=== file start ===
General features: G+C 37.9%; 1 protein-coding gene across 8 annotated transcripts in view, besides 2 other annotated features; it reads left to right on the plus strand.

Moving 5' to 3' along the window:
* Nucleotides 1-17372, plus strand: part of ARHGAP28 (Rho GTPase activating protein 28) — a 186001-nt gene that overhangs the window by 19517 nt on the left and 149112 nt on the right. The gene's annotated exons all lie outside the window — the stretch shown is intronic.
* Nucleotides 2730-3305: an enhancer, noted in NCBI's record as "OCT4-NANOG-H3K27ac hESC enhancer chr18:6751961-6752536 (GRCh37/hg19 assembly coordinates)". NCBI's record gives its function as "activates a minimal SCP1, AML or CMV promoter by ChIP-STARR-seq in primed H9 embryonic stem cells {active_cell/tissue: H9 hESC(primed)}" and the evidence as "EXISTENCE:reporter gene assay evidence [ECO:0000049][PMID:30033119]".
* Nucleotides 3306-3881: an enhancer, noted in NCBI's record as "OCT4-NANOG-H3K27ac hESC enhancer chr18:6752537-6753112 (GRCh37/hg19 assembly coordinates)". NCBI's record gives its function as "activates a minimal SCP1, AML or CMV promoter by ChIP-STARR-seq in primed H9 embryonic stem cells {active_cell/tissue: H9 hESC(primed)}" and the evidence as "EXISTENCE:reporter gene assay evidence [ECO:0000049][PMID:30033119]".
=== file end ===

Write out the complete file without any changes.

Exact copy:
General features: G+C 37.9%; 1 protein-coding gene across 8 annotated transcripts in view, besides 2 other annotated features; it reads left to right on the plus strand.

Moving 5' to 3' along the window:
* Nucleotides 1-17372, plus strand: part of ARHGAP28 (Rho GTPase activating protein 28) — a 186001-nt gene that overhangs the window by 19517 nt on the left and 149112 nt on the right. The gene's annotated exons all lie outside the window — the stretch shown is intronic.
* Nucleotides 2730-3305: an enhancer, noted in NCBI's record as "OCT4-NANOG-H3K27ac hESC enhancer chr18:6751961-6752536 (GRCh37/hg19 assembly coordinates)". NCBI's record gives its function as "activates a minimal SCP1, AML or CMV promoter by ChIP-STARR-seq in primed H9 embryonic stem cells {active_cell/tissue: H9 hESC(primed)}" and the evidence as "EXISTENCE:reporter gene assay evidence [ECO:0000049][PMID:30033119]".
* Nucleotides 3306-3881: an enhancer, noted in NCBI's record as "OCT4-NANOG-H3K27ac hESC enhancer chr18:6752537-6753112 (GRCh37/hg19 assembly coordinates)". NCBI's record gives its function as "activates a minimal SCP1, AML or CMV promoter by ChIP-STARR-seq in primed H9 embryonic stem cells {active_cell/tissue: H9 hESC(primed)}" and the evidence as "EXISTENCE:reporter gene assay evidence [ECO:0000049][PMID:30033119]".